There simply hasn't really been any major-scale wars that require money and/or manpower to be put into military technologies. the 50's, korean war, the 60's and 70's, vietnam and bush war, etc it goes on
Not to mention that the cold war put the two largest superpowers in the world in a technological war against each other. Without the competition, why bother?
>other humanities such as philosophy
This kind of discussion pops up all the time on other boards, it's cool to have a place where it's not totally off topic.
I wanna talk art, specifically what makes something art, and whether different works can be "better" or "worse" than another.
Like, we all have this idea in us that Beethoven (for example) is a better composer than, say, a kid learning piano. And that more experimental works are of more value than something cliche and unoriginal. What makes that so?
Interesting point. It puzzles me that I can't even think of a reasonable definition for what is art.
However, for the Beethoven vs. the kid, I suppose music needs harmony.
If I'm not mistaken, some musicians attempted to make music without harmony in the early 20th century, but everybody gave up because they couldn't listen to it
>I suppose music needs harmony
See, this causes all sorts of problems though.
Like, in terms of just music you've got all sorts of improvisational genres, atonal music, John Cage's shenanigans, and so on.
For the rest of art, this would mean that there's some kind of ruleset an art form must abide by in order to be art, limiting experimentation and the like.
I mean, maybe that's the case, but it doesn't sit right with me.
experimental works are only seen as valuable now because we are in a post-modern age of art. before it was seen as degenerate, but now with the world changing so fast, at least some experimentation in art gives it credence. What is considered art is a reflection of the time from which it comes.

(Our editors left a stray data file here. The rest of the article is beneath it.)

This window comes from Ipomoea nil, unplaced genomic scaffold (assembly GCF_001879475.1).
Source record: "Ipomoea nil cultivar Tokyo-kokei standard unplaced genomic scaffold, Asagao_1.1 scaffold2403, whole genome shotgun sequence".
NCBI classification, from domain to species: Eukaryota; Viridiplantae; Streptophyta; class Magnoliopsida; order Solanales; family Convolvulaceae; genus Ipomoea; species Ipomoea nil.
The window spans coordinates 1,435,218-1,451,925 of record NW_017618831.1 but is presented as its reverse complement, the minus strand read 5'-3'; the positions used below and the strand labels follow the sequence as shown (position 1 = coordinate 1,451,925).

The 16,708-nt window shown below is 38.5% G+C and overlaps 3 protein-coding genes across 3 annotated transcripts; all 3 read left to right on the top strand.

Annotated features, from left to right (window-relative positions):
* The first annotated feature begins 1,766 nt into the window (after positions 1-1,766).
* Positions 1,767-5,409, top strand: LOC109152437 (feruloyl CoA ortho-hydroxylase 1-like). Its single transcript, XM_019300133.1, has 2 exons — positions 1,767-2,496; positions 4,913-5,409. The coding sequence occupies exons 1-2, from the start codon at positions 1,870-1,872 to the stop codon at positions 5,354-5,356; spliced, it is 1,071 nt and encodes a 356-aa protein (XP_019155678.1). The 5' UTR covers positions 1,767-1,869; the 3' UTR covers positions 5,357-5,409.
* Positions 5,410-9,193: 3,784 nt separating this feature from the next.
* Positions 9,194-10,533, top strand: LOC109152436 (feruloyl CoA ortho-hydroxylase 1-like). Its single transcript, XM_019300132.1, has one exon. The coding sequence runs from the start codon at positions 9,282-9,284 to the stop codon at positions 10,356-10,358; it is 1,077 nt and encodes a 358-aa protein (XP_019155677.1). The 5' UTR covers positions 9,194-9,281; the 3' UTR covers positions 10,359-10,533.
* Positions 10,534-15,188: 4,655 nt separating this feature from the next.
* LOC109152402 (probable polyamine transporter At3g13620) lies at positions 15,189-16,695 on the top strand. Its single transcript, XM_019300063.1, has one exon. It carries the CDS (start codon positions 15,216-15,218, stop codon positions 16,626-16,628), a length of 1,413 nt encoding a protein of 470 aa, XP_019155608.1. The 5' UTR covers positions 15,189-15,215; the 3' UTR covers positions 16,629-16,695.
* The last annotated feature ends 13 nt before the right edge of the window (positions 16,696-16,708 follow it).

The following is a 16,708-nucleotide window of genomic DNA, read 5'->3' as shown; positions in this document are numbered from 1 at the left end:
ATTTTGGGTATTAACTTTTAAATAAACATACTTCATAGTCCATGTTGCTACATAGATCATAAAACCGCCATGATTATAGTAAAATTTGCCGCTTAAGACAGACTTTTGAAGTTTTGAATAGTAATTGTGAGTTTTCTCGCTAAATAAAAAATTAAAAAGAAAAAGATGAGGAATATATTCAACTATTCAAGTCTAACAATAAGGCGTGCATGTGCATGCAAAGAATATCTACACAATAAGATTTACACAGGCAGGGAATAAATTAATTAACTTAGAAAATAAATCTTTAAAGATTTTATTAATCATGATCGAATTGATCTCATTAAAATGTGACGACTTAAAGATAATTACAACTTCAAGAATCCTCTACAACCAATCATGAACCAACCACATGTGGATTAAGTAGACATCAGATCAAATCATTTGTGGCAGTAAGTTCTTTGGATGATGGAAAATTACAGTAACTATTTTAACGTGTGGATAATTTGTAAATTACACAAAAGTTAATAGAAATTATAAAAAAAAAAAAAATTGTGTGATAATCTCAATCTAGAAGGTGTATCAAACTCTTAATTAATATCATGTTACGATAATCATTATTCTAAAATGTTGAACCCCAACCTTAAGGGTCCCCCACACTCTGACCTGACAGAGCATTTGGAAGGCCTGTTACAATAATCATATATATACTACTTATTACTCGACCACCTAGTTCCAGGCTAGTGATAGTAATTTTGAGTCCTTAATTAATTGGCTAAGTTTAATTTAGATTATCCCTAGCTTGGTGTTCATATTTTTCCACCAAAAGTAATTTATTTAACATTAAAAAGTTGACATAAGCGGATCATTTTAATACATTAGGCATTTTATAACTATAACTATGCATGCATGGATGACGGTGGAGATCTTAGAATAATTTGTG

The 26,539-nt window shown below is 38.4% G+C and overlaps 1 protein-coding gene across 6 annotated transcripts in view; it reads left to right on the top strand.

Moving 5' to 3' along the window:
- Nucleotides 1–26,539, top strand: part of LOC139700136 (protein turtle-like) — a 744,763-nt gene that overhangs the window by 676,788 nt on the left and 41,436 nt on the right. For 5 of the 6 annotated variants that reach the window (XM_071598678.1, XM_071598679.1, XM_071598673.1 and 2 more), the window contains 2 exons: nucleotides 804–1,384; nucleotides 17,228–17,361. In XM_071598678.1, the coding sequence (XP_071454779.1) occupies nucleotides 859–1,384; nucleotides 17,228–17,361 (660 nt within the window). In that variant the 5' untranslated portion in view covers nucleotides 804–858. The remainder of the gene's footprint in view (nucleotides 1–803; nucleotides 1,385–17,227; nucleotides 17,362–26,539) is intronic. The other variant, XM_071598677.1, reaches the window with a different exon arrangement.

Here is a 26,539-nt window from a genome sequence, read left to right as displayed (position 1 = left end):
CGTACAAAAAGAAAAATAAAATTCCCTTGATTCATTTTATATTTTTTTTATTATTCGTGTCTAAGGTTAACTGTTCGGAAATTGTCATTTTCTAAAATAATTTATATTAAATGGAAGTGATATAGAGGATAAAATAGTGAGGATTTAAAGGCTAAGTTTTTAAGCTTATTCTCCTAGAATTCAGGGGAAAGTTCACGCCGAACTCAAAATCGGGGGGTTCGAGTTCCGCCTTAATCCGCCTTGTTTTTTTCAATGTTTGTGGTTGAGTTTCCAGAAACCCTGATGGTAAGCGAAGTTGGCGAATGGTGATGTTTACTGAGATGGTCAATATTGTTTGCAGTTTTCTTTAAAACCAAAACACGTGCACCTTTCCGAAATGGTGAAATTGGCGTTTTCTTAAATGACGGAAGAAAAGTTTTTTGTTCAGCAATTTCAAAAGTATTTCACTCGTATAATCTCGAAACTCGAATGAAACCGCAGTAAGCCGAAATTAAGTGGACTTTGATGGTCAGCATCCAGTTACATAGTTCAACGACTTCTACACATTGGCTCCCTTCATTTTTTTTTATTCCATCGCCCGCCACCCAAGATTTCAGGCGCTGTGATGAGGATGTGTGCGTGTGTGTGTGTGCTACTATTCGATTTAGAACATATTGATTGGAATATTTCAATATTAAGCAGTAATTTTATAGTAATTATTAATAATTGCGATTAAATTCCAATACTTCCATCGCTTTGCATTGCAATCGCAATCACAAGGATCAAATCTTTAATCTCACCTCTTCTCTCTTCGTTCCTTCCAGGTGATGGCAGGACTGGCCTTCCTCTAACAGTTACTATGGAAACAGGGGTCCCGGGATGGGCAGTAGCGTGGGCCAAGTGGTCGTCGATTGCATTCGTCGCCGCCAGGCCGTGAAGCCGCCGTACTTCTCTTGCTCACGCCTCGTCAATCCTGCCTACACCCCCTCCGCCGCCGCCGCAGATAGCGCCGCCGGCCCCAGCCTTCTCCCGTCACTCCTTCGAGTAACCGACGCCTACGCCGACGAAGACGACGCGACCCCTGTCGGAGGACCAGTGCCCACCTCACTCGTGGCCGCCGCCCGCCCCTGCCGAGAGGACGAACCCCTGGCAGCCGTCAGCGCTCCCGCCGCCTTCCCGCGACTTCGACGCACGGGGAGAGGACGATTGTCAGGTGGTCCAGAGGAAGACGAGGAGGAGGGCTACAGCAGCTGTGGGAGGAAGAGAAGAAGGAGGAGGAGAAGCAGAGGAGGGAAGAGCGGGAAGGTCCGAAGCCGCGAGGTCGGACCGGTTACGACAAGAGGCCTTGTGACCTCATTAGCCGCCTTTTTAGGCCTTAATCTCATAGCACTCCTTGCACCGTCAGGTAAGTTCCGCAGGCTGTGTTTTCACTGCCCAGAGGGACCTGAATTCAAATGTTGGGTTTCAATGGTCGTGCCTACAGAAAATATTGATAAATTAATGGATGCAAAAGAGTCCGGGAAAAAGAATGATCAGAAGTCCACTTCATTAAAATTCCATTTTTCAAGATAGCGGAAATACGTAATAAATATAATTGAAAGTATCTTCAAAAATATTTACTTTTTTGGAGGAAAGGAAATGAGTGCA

What would have happen if the Roman Empire somehow invaded China
Probably would be shortly defeated because he would be facing the only other as massively centralized empire of the world in their home turf, while months away from their home with a possibly hostile Iranian population on his back fucking with their supply lines.
Better question would be who would win between a Roman Legion or one of the armies of the various Chinese dynasties.
Asking who would win invasion wise is retarded either way because the geography puts neither close for a practical war.
Why is it the best philosophy?
It's not just pure hedonism, prior to what some people think. There's actually a lot of thought behind it. It's also not entirely antithetical to Stoicism. Both philosophies have similar views on death for example.
I agree with a lot of what he had to say. Modern philosophy will never agree on his shit or anything for that matter because "le what if you take what he's saying to it's logical end?" crap.